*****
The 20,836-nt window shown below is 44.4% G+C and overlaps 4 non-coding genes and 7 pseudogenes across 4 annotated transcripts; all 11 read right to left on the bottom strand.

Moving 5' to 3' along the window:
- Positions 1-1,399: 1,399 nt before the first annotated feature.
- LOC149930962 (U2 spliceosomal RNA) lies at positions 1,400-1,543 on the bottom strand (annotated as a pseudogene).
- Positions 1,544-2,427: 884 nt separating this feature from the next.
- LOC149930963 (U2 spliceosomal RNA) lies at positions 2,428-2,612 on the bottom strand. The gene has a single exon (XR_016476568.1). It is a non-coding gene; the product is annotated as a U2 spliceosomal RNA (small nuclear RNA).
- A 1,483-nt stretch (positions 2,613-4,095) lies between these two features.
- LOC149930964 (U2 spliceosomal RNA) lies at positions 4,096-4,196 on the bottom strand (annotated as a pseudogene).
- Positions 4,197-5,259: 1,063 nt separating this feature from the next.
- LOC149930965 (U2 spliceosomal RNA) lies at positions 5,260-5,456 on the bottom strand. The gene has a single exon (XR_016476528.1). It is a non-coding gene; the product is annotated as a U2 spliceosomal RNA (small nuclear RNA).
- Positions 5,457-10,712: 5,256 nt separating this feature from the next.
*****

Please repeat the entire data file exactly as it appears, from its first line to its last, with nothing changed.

The 20,836-nt window shown below is 44.4% G+C and overlaps 4 non-coding genes and 7 pseudogenes across 4 annotated transcripts; all 11 read right to left on the bottom strand.

Moving 5' to 3' along the window:
- Positions 1-1,399: 1,399 nt before the first annotated feature.
- LOC149930962 (U2 spliceosomal RNA) lies at positions 1,400-1,543 on the bottom strand (annotated as a pseudogene).
- Positions 1,544-2,427: 884 nt separating this feature from the next.
- LOC149930963 (U2 spliceosomal RNA) lies at positions 2,428-2,612 on the bottom strand. The gene has a single exon (XR_016476568.1). It is a non-coding gene; the product is annotated as a U2 spliceosomal RNA (small nuclear RNA).
- A 1,483-nt stretch (positions 2,613-4,095) lies between these two features.
- LOC149930964 (U2 spliceosomal RNA) lies at positions 4,096-4,196 on the bottom strand (annotated as a pseudogene).
- Positions 4,197-5,259: 1,063 nt separating this feature from the next.
- LOC149930965 (U2 spliceosomal RNA) lies at positions 5,260-5,456 on the bottom strand. The gene has a single exon (XR_016476528.1). It is a non-coding gene; the product is annotated as a U2 spliceosomal RNA (small nuclear RNA).
- Positions 5,457-10,712: 5,256 nt separating this feature from the next.